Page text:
Original article By J. Reis, P.S. Spencer, M. Wasay, W. Grisold, W.M. Carroll

DOI: https://doi.org/10.1016/j.jns.2018.12.015

  • Nine in ten persons in the world are exposed to polluted air
  • Air pollution contributes to 29.2% of the global burden of stroke
  • WFN has chosen to emphasize the impact of the environment, notably air pollution, on the brain
  • There is a need for collaboration between physician professional societies and environmental experts at a global level for increased awareness and advocacy.


The latest estimate of attributable deaths to pollution worldwide is extraordinary: 9 million deaths annually. Deaths are related to cardiovascular disorders (myocardial infarction, congestive heart failure and stroke), lung diseases and cancers. The recent Global Burden of Disease study, based on 1990–2013 data from 188 countries demonstrated that air pollution contributes to 29.2% of the global burden of stroke. However, the burden varies between 10% in high-income countries and 34% in low- and middle-income countries.

The effects of air pollution on the developing and adult brain have received increased interest in recent years, with studies suggesting relationships with autism, attention deficit disorder, dementia and Parkinson's disease. However, these issues are still debated. 

Air pollution is a global and diffuse contamination of air by noxious bio-aerosols (pollen, germs, particulates and other toxicants) and chemical compounds (manmade or of natural origin). Airborne contamination differs quantitatively and qualitatively between indoor (household) and outdoor (atmospheric or ambient) air, urban versus rural areas, local versus regional, or atmospheric contamination (atmospheric brown clouds). The chemical nature of environmental pollutants is complex and variable.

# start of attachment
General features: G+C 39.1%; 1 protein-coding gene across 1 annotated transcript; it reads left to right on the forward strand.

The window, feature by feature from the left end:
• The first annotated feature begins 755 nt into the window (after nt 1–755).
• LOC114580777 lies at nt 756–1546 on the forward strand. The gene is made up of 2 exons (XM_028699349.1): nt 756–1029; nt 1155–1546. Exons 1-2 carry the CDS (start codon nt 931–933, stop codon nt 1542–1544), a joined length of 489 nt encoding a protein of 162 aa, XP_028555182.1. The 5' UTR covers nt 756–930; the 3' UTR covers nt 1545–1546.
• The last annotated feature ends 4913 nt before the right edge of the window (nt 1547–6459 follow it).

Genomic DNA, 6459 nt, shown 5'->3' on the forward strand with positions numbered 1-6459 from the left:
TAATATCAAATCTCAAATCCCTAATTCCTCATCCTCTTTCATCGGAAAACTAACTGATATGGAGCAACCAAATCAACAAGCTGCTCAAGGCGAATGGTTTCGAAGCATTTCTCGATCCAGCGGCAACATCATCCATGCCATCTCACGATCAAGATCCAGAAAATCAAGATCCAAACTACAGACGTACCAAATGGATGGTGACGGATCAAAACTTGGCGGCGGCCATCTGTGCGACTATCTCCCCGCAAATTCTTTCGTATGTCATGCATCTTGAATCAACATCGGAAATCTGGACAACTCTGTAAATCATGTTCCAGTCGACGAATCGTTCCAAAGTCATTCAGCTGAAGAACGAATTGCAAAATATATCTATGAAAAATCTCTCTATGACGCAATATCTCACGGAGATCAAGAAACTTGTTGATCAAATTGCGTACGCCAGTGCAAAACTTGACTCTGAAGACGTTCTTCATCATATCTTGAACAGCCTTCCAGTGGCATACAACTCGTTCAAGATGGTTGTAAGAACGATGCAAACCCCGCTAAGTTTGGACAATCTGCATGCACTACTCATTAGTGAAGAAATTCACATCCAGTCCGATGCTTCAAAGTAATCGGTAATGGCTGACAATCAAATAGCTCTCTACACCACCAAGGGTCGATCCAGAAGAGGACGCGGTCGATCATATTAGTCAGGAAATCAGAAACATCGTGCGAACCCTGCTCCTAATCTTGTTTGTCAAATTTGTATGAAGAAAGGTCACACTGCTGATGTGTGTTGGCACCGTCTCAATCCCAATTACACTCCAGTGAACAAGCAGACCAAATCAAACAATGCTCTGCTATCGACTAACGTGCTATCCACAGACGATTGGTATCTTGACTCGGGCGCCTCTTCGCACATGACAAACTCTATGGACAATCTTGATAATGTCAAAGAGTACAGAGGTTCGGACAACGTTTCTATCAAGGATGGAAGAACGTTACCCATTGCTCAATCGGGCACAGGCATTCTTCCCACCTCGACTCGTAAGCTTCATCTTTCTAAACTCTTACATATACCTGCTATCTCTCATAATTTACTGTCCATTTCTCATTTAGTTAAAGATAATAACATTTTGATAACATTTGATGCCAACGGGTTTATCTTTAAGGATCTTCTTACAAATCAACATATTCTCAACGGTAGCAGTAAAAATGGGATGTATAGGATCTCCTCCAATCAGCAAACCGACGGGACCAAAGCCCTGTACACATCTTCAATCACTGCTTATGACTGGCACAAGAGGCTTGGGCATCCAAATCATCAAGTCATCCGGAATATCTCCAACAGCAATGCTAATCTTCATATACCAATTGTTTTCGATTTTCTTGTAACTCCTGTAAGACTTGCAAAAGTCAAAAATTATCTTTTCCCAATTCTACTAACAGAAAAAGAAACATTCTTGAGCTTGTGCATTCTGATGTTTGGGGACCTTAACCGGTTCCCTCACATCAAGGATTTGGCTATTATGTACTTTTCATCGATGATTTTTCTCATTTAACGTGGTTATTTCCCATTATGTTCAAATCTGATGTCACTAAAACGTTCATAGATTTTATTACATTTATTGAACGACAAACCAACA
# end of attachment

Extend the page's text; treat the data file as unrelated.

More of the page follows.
Global chemical airborne contamination is a critical issue because air pollution is a major environmental risk factor for neurological health. In 2014, only about one in ten people breathed clean air, as defined by the World Health Organization Air quality guidelines. That means that 9 in 10 persons are exposed to polluted air. Although air pollution is a global hazard, citizens of Africa, South Asia and the Middle East breathe much higher and increasing levels of air pollutants that those in living other parts of the world.

The WFN has actively adopted an advocacy role during the last five years. The World Brain day 2018 is an expression of WFN interest and role in global advocacy for environmental and neurological health. For the first time, WFN has chosen World Brain Day to emphasize the impact of the environment, notably air pollution, on the brain. The World Health Organization (WHO) has acknowledged the issue with the First Global Conference on Air Pollution and Health organized at WHO Headquarters in Geneva in November 2018 with brain and neurological health as an important area.


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